The EU parliament has been proved completely unable (and unwilling to some extent) to prevail over the lobby-occupied bureaucrats and the ECB dictatorship. So, eventually, the European Court of Justice decided to take action and actually turn against European Commission and European Central Bank.
From euractiv.com :
Has the troika infringed EU citizens’ fundamental rights through its insistence on austerity measures in crisis-hit countries? It’s a question that seems set to be analysed in ever greater detail and may lead to claims being made against the European Central Bank, the International Monetary Fund and the European Commission, after the ECJ ruled that citizens are entitled to sue the troika.
The Luxembourg-based court’s decision was based on the banking crisis that hit Cyprus in 2013. At the time, the troika and the Cypriot government agreed to a restructuring, which involved uninsured deposits of over €100,000 being used to recapitalise the Bank of Cyprus. In return, the embattled country received a bailout from the European Stability Mechanism.
As a result, some investors lost a large amount of money and then decided to sue the Commission and the ECB for damages. Although the ECJ’s judges dismissed the case as they ruled that stabilising the banking system served the common good of the EU, they added that bringing damages against the troika is possible in principle, if someone’s fundamental rights have been breached.
German jurist Andreas Fischer-Lescano told Spiegel Online that possible action could be brought by Greek citizens on account of the so-called Memorandum of Understanding which has affected the way in which prescription drugs are co-financed. He suggested that anyone who has struggled to access necessary medicines as a result would be eligible to make a claim. However, Fischer-Lescano warned that the ECJ’s decision is not a blank cheque for everyone and anyone to bring a case against the troika. Although it is now possible to intervene in extreme cases, the plaintiff will still have to clearly show that their fundamental rights have been sufficiently violated. Even then, the Court would have to judge on a case by case basis whether the public interest outweighed their individual needs.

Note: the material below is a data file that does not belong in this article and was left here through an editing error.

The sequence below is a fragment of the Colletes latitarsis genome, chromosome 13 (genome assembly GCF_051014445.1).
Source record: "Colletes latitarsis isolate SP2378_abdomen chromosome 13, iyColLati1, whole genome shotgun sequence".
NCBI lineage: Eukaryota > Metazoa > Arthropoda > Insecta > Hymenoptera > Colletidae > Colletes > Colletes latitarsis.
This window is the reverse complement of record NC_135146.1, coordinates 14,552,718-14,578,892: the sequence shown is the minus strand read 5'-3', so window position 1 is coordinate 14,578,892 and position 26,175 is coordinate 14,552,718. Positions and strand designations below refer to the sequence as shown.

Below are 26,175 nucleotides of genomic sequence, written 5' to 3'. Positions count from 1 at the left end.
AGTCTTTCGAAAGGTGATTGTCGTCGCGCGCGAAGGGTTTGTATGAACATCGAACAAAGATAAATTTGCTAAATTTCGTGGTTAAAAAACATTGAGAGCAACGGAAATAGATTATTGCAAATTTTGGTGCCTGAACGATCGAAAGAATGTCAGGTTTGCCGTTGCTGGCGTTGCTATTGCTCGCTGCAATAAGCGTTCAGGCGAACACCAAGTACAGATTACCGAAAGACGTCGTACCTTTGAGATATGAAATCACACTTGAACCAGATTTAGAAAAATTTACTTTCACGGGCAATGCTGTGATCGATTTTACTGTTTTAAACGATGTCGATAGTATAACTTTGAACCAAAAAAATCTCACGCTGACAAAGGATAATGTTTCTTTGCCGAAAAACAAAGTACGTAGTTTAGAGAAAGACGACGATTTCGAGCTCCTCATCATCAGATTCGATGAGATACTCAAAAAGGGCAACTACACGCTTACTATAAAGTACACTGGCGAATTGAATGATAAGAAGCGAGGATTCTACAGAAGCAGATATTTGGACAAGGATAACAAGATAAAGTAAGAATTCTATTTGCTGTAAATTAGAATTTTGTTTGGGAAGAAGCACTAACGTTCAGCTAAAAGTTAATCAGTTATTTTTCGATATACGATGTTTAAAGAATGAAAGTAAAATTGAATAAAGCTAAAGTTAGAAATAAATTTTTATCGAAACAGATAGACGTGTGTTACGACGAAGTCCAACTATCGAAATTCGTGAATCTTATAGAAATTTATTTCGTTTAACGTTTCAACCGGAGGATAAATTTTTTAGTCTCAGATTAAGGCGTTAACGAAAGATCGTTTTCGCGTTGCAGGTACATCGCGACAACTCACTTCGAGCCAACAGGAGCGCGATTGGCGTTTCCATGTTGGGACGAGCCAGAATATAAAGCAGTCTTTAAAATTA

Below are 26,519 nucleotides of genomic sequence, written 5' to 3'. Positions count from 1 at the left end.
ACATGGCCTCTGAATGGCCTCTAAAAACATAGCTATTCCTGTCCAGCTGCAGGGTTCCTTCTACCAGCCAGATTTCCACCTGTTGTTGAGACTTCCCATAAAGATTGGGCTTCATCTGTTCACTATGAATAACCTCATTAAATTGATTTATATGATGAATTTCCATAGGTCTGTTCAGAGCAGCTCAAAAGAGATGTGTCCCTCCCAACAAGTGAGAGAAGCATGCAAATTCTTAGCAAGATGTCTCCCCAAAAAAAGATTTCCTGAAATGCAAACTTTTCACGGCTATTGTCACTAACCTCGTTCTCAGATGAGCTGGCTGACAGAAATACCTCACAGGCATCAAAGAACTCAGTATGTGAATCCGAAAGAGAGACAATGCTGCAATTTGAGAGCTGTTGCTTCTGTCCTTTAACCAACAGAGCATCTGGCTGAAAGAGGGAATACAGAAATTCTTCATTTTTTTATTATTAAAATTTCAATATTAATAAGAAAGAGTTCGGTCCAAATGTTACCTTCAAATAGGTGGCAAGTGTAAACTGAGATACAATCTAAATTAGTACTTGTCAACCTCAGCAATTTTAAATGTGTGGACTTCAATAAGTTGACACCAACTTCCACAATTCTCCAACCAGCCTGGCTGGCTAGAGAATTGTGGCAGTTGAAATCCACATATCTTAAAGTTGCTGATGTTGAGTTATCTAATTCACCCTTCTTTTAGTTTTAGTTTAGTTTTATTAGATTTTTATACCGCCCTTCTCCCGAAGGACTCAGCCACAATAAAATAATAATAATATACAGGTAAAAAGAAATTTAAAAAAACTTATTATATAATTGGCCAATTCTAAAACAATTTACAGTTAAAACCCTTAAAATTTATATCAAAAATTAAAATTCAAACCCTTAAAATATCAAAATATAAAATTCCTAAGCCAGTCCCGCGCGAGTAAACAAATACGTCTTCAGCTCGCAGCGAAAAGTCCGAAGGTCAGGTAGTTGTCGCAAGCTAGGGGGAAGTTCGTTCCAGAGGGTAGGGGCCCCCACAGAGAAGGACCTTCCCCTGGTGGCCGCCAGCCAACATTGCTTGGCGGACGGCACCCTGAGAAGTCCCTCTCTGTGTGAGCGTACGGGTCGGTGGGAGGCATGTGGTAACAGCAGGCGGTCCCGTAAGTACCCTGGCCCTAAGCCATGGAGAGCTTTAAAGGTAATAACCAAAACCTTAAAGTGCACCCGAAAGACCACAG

After the eruption of the refugee crisis, which apparently was another strong hit against the rotten structure of the EU, the decision of the European Court of Justice is another sign of this ready-to-collapse structure. A European institution finally forced to turn against other European institutions. In the fairy tale of the European Dream, that has been narrated to the Europeans for decades, all the European institutions were supposedly created to cooperate for the common good of the European citizens. Well, the decision of the European Court officially confirms that this was an illusion.
But, it can get worse: apparently the decision was a result of the pressure exercised by the investors lobby, who lost their money, or fear that they may lose more in the future, during the banking crisis in Cyprus. It was not a decision that came out from the obvious disaster of the Greek economy by the Troika policies the last six years. It was not a decision that came out from the impoverishment of millions of Greeks due to these policies.
This is another tragic proof that the European parliament has become actually a decorating element in the corrupted, lobby-occupied EU. It appears that the only way for the European citizens to assert their rights, is to take advantage of some internal conflict interests between lobbyists inside this "remarkable" union.